Wednesday, February 27, 2008

Jericho the New 24

As I sat waiting to discover why the engine light in my car came on the other day, I picked up a copy of Entertainment Weekly sitting on the coffee table inside the dealership. Flipping through the pages I came across a review of the CBS show Jericho – a show I happen to like very much. It didn’t take long to determine that the reviewer was not of the same mind set. When he wasn’t declaring his dislike for the show’s lead actor, Skeet Ulrich, he was obsessing with his idea that the show is based upon conspiracy theories – of course, none of which he buys into.

What became blaringly clear in his writing is that he’s never read, nor is he obviously aware of Pat Frank’s 1959 classic American novel, Alas, Babylon.

Growing up during the Cold War, the threat of a nuclear attack was very much a part of every school kid’s life. We learned that our desks were to be used for protection and that images of mushroom clouds could haunt our dreams.

One of the best books I’ve ever read is Alas, Babylon. I was first introduced to the book in 1977 and to this day, it continues to remain on my all time favorite list. The setting is Fort Repose, Florida and the United States has just been attacked with nuclear bombs. Communities are isolated, the majority of the country’s leaders are dead, communication is almost nonexistent, food becomes scarce, disease flourishes, and those you once trusted become those you must fight for survival. Sounds like a good plot for a television show!

Jericho is Alas, Babylon set in the 21st Century.

For those that fought for Jericho to return to the airwaves…KUDOS TO YOU! And kudos to CBS for listening to their viewers. The first run of this fantastic show brought characters to the screen rarely before seen: a likeable and heroic IRS agent (Alicia Coppola), two kids who become Jericho’s largest suppliers of food, dry goods, and one of the region’s most valuable commodities – salt (Erik Knudson and Candace Bailey), a young deaf girl trying to grow up in a world turned upside down (Shoshannah Stern), and a black undercover government agent who had recently moved his family to this very white Kansas town (Lennie James).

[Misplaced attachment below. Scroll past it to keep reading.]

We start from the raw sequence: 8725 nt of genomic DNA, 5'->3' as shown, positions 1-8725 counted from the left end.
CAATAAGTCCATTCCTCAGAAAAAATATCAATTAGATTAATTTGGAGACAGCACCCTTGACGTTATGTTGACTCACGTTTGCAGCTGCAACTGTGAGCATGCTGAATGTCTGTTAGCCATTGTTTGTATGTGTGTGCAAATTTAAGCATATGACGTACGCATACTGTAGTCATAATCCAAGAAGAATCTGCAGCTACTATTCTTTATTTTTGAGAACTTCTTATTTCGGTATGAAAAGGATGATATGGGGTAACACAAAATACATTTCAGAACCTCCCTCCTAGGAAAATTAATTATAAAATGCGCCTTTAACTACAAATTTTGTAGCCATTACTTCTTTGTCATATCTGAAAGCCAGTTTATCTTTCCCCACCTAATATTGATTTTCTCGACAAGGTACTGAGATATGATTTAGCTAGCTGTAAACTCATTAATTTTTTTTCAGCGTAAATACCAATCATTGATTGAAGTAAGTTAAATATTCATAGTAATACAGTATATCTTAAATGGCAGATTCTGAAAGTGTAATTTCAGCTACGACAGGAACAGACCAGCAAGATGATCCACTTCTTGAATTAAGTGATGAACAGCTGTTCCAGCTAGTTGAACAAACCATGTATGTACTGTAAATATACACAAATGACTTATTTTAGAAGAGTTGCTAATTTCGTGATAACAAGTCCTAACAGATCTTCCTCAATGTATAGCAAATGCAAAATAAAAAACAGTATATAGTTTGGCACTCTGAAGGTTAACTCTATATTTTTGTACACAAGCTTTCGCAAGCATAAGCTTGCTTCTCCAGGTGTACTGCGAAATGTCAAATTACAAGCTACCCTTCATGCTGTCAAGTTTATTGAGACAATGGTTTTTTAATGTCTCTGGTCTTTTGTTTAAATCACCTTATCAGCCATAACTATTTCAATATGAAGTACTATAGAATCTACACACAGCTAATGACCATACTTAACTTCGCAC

Being an enormous Gerald McRaney fan, I am still disappointed that he is no longer on the show, but the addition of Esai Morales as Army Major Edward Beck is proving to be very interesting to the show’s plot line.

As for the Entertainment Weekly reviewer’s take on Skeet Ulrich…well, I couldn’t disagree more. Skeet’s portrayal of Jericho’s lead hero, Jake Green, is outstanding. During the show’s first episode we learn that Jake left Jericho under a veil of criminal suspicion and eventually went to work for a private American security firm in Iraq. The show begins with the bombs going off as Jake is returning to Jericho.

Skeet Ulrich’s portrayal of a good guy constantly getting mixed up with the scum of the earth, knowing the right choices but not being able to figure how to make them, and being a hero yet always needing to be guided into that role by a mentor figure is like watching the little boy who holds the dam back with his finger. A constant pressure is building, but he MUST keep his finger on that hole.

As the story and characters of Jericho continue to become intertwined as did the story and characters in Alas, Babylon, I have designated Tuesday nights as my new “do not call me” night, which used to be reserved for that hour on Monday nights when Jack Bauer was saving the world. You know, a hundred years ago before season six.

No comments: